I Don’t Know by Leah Hager Cohen
The Reason I Jump by Naoki Higashida, translated by KA Yoshida and David Mitchell
Just My Type: A Book About Fonts by Simon Garfield
Dear Friend: Rainer Maria Rilke and Paula Modersohn-Becker by Eric Torgersen (1998)

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Other fiction favorites:
The Ocean at the End of the Lane by Neil Gaiman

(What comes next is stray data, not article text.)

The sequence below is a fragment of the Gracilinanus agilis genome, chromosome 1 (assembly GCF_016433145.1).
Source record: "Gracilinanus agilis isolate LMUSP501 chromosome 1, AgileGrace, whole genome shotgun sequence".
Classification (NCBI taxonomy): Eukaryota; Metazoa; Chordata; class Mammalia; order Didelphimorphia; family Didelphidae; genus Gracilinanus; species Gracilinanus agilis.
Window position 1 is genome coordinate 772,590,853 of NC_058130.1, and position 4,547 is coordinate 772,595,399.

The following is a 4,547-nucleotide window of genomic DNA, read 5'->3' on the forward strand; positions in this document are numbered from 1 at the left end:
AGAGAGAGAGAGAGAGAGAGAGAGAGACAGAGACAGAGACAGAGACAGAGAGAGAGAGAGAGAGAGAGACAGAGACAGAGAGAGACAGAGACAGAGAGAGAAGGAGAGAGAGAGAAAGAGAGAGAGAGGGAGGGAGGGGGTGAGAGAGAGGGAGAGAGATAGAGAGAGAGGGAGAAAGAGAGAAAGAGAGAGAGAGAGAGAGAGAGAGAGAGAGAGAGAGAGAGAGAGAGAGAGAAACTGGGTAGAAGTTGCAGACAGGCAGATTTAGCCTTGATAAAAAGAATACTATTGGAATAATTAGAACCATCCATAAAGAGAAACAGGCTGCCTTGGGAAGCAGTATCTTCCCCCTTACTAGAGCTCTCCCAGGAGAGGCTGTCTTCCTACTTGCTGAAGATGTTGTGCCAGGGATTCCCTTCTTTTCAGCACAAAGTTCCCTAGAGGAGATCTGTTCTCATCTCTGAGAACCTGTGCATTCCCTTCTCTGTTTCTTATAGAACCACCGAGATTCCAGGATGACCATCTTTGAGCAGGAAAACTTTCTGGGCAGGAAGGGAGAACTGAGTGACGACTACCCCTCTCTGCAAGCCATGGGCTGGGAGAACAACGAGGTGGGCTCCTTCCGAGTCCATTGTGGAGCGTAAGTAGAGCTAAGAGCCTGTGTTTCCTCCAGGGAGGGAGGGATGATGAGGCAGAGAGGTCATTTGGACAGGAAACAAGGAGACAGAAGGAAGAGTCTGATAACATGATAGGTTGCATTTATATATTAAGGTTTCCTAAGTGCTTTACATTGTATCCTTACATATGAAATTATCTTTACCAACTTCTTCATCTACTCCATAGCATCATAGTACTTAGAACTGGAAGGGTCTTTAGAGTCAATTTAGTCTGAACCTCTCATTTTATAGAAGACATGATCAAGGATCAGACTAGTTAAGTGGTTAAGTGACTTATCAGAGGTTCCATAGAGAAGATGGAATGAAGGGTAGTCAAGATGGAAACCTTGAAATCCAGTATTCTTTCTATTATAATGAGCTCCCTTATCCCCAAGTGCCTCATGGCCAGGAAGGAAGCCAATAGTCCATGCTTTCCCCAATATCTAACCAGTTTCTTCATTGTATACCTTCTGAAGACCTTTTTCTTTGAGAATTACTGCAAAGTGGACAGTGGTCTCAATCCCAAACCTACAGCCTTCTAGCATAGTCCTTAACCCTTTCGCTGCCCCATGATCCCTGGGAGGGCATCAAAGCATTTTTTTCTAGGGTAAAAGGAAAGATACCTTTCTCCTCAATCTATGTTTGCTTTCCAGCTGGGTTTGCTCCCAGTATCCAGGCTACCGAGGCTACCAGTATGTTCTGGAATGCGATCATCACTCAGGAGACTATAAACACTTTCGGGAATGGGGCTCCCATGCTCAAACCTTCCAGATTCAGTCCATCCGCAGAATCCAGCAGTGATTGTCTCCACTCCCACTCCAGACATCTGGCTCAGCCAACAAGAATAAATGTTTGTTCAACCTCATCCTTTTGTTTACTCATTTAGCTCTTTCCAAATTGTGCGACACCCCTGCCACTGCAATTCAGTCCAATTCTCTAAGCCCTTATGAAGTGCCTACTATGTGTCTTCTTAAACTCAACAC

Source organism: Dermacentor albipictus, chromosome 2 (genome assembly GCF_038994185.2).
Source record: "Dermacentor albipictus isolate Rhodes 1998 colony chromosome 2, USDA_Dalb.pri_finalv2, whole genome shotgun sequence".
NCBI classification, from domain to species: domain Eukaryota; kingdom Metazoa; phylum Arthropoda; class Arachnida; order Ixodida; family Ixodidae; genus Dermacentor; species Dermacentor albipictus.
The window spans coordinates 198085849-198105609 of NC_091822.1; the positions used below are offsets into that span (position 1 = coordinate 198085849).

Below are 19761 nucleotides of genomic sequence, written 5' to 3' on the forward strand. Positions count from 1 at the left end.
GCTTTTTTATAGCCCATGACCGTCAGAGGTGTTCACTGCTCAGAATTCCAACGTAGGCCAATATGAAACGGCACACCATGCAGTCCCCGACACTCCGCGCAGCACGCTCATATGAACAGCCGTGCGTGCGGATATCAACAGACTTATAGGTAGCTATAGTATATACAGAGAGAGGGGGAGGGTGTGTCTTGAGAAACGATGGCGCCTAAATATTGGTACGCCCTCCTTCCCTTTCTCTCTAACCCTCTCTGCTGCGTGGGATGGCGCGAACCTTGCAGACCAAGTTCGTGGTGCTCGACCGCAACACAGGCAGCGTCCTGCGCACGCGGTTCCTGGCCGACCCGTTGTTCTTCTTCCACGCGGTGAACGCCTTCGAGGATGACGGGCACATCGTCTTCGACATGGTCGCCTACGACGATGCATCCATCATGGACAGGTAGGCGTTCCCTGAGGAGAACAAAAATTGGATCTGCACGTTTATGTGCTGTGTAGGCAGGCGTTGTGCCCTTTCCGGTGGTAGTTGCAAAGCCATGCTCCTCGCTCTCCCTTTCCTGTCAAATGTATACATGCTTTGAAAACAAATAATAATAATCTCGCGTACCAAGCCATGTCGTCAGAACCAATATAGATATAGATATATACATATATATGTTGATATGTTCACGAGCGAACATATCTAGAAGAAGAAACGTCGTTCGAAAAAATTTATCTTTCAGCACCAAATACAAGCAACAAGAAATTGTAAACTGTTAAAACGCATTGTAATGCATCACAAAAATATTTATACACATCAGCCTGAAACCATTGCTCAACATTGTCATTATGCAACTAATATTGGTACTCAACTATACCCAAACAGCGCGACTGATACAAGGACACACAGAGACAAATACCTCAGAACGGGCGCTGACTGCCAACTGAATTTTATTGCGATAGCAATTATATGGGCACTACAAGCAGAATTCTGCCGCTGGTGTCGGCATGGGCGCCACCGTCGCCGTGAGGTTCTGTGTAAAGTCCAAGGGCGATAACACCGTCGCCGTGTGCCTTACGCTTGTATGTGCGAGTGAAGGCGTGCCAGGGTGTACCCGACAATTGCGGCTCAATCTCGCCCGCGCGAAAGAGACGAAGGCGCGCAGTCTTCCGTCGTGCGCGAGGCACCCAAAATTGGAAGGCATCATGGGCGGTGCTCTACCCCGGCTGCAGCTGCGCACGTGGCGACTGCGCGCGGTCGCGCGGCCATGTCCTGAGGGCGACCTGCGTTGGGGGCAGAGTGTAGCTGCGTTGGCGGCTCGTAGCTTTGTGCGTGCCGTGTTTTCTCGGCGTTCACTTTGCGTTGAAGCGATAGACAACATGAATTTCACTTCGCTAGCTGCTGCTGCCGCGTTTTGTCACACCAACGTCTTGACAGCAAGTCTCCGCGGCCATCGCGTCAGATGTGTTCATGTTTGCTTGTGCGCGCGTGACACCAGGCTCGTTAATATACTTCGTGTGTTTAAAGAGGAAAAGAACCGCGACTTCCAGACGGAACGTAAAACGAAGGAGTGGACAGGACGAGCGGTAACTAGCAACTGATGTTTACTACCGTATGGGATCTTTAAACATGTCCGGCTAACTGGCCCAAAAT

Sisterland by Curtis Sittenfeld
Me Before You by Jojo Moyes
The Aviator’s Wife by Melanie Benjamin
Z: A Novel of Zelda Fitzgerald by Therese Anne Fowler
The Vanishing Act of Esme Lennox and The Hand That First Held Mine by Maggie O’Farrell
Astray by Emma Donoghue (short stories)

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Poetry:
Go Giants by Nick Laird
Aimless Love by Billy Collins
Dog Songs by Mary Oliver

Here are last year’s favorites.

The title of this post is a line from Tom Stoppard’s play Rosencrantz and Guildenstern Are Dead.